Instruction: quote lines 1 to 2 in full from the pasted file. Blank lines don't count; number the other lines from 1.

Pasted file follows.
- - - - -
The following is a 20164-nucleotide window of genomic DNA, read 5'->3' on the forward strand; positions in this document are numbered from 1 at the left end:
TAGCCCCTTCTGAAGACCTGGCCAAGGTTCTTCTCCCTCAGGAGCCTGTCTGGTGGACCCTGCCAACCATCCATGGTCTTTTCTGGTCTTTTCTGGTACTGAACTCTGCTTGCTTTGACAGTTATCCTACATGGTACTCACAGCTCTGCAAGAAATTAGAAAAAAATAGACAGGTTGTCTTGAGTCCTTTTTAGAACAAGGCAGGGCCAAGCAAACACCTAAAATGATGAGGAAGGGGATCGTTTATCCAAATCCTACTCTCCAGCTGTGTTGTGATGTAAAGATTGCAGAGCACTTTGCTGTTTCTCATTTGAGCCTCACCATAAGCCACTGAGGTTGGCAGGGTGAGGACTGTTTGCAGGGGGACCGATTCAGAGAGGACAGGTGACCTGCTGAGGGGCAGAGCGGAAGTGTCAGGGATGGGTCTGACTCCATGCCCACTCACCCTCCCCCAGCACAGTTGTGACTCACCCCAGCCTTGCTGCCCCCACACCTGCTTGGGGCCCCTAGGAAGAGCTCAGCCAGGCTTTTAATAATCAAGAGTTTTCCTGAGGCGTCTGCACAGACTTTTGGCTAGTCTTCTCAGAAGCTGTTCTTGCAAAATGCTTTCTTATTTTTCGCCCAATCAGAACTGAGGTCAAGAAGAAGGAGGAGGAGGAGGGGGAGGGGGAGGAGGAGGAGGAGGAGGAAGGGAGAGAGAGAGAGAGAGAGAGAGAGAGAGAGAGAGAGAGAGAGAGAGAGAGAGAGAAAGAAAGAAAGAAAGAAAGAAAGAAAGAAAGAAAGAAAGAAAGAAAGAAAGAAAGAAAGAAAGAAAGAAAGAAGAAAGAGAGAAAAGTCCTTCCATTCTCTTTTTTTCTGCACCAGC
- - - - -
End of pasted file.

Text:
The following is a 20164-nucleotide window of genomic DNA, read 5'->3' on the forward strand; positions in this document are numbered from 1 at the left end:
TAGCCCCTTCTGAAGACCTGGCCAAGGTTCTTCTCCCTCAGGAGCCTGTCTGGTGGACCCTGCCAACCATCCATGGTCTTTTCTGGTCTTTTCTGGTACTGAACTCTGCTTGCTTTGACAGTTATCCTACATGGTACTCACAGCTCTGCAAGAAATTAGAAAAAAATAGACAGGTTGTCTTGAGTCCTTTTTAGAACAAGGCAGGGCCAAGCAAACACCTAAAATGATGAGGAAGGGGATCGTTTATCCAAATCCTACTCTCCAGCTGTGTTGTGATGTAAAGATTGCAGAGCACTTTGCTGTTTCTCATTTGAGCCTCACCATAAGCCACTGAGGTTGGCAGGGTGAGGACTGTTTGCAGGGGGACCGATTCAGAGAGGACAGGTGACCTGCTGAGGGGCAGAGCGGAAGTGTCAGGGATGGGTCTGACTCCATGCCCACTCACCCTCCCCCAGCACAGTTGTGACTCACCCCAGCCTTGCTGCCCCCACACCTGCTTGGGGCCCCTAGGAAGAGCTCAGCCAGGCTTTTAATAATCAAGAGTTTTCCTGAGGCGTCTGCACAGACTTTTGGCTAGTCTTCTCAGAAGCTGTTCTTGCAAAATGCTTTCTTATTTTTCGCCCAATCAGAACTGAGGTCAAGAAGAAGGAGGAGGAGGAGGGGGAGGGGGAGGAGGAGGAGGAGGAGGAAGGGAGAGAGAGAGAGAGAGAGAGAGAGAGAGAGAGAGAGAGAGAGAGAGAGAGAGAGAAAGAAAGAAAGAAAGAAAGAAAGAAAGAAAGAAAGAAAGAAAGAAAGAAAGAAAGAAAGAAAGAAAGAAAGAAGAAAGAGAGAAAAGTCCTTCCATTCTCTTTTTTTCTGCACCAGC